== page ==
It has that particular thickness, a substantial feel in one’s hands which can not be mistaken for anything but long-labored handwork of some expert knitter. Need I even mention (no, I shouldn’t have to) there are no labels nor store bought sort of tags saying ‘made in Shetland’ anywhere on it. It is completely hand-made, and slowly and surely realized this but not until I inspected it quite closely. There was never any doubt really, that there probably exists in St Helena a genuine and maybe even extreme Fair Isle knitter (perhaps the same knitter who donated the two skeins of Harrisville Designs Shetland yarn I got for $1 each months ago, another rare great find.)  I suspected, but I am certain now such a knitter exists in St Helena!

jenjoycedesign©025

I felt the fabric, and it seemed a little too soft & smooth to be Shetland wool, yet, after examining for quite a while I realized in all of it’s years of being worn, it very likely is Shetland wool,  though met the dreary fate of becoming washed in the washer and dried in the dryer, shrunk hopelessly, and thus it became of no use to the owner, or why else would such a prize be donated to this little thrift shop?  Even if not Shetland wool, and though only barely felted, and that would explain for the unusually soft feel.,  very fuzzy & ‘pilly’ and worn a lot (hopefully). I knew that I must must SIMPLY MUST take it home, even if just to have it.  One single dim thought occurred to me, that there was a glaring possibility that it would NOT fit me.

jenjoycedesign©026

Just look at the classic “OXO” border and little “oxo” peerie motifs, and very artful colorway of a charcoal grey background with rich blues and a signature center round of bright bright green.  And, of course,  the very signature steek work….

012

However, when I got home I measured the bust and thought I couldn’t wear it, I thought no way.  But miracle of miracles, I did manage to slip it on!   Only barely. Perhaps after a time of calorie deprivation or since that is not likely,  extreme hiking (a little more likely), that after a few pounds lost, I could indeed wear this Fair Isle Vest with a little room to breath. Even so, tight or eventually looser, I’ve thought wouldn’t it be nifty for this vest to be my ‘cold days hiking vest’ accompanying me as Emma and I haul over hill & dale, bringing Fair Isle beauty along the many steps from my door to the peak & beyond.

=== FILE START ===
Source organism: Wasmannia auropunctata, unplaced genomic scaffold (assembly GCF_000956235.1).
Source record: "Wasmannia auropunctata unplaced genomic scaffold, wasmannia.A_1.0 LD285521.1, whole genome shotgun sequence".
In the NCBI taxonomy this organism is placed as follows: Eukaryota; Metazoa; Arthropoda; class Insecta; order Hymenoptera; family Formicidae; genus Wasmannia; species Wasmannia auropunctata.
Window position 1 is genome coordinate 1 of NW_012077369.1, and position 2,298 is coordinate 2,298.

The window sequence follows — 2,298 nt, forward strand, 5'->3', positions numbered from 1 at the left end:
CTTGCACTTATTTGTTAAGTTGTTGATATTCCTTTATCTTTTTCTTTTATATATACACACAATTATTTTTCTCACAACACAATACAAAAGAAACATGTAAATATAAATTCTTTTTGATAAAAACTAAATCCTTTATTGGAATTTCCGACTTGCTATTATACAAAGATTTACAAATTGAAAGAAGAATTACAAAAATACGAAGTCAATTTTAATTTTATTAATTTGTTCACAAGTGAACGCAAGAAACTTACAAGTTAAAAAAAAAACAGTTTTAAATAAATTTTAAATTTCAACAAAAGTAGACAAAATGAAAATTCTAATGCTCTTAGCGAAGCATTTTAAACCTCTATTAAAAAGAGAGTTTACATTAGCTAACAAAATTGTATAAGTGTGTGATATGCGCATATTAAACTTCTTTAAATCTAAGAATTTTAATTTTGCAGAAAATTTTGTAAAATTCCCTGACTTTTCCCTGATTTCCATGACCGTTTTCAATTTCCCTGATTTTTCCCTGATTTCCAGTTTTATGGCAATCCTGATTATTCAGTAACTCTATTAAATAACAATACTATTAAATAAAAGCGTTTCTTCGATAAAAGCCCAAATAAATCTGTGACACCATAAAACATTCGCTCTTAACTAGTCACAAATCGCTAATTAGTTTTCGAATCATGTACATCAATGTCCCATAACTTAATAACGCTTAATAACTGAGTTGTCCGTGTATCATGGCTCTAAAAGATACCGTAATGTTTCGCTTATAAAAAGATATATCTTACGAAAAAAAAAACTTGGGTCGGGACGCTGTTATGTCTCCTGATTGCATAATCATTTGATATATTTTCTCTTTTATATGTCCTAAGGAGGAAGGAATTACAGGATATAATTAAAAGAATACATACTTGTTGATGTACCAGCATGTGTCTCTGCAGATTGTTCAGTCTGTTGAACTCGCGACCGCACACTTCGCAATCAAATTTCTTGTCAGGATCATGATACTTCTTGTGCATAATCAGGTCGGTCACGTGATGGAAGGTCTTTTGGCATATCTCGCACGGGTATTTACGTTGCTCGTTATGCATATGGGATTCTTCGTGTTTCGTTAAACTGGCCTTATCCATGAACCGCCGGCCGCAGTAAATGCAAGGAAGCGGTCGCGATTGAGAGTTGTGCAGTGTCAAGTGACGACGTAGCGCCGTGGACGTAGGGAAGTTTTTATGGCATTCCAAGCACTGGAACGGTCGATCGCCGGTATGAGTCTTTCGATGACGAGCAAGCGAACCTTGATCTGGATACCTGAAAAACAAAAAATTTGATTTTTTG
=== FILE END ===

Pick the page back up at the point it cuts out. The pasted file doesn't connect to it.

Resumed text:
Even if I don’t,  I am happy just to have it~~~  and only cost  three dollars!  It made my day!

Braided Rug

jenjoycedesign©braided-rug
I think I’ve met my match.  Another braided rug has lumbered into my life and I’m not talking about a small thing.  I am nearly helpless when face-to-face with a deal when I see one, at my favorite thrift shop, you know, and it happens to me so often I’m beginning to worry.  Well, just yesterday I was there looking about and I saw this massive roll on the floor, in front of the frames and pictures and folks were nearly tripping over it. I made a bee-line to it and with a quick glance, I knew it was hand-made and valuable. I rather wondered how it could be that nobody else noticed, and was worried that by noticing me noticing it, someone might snatch it up, so I do the ‘act-casual-like-I’m-not-noticing’ as I flag down one of the shop volunteers and give the nod that I want to buy the rug.  I didn’t even ask to untie & unroll it.  The label said 10′ x 15′ and $30.  I’m talking about the hand-made variety of pure wool braided rugs with saturated dyes that are stitched by hand together. I didn’t care what it looked like unrolled.  But really, how could it possibly be ten by fifteen feet ???

jenjoycedesign©stitching

I know because I overhauled another of it’s kind only 5 years ago, involving over-dying and re-braiding and a lot of work, which sits in our living room .   My thoughts were that it can’t be perfect, there’s got to be major stains or stink or horrid colors, or something which couldn’t be seen from being rolled up and tied.  I realized even if it were all those things that the material in this rug was fine to make several medium sized rugs and a few small ones to boot. I convinced myself I absolutely had to buy it !

jenjoycedesign©colors in rug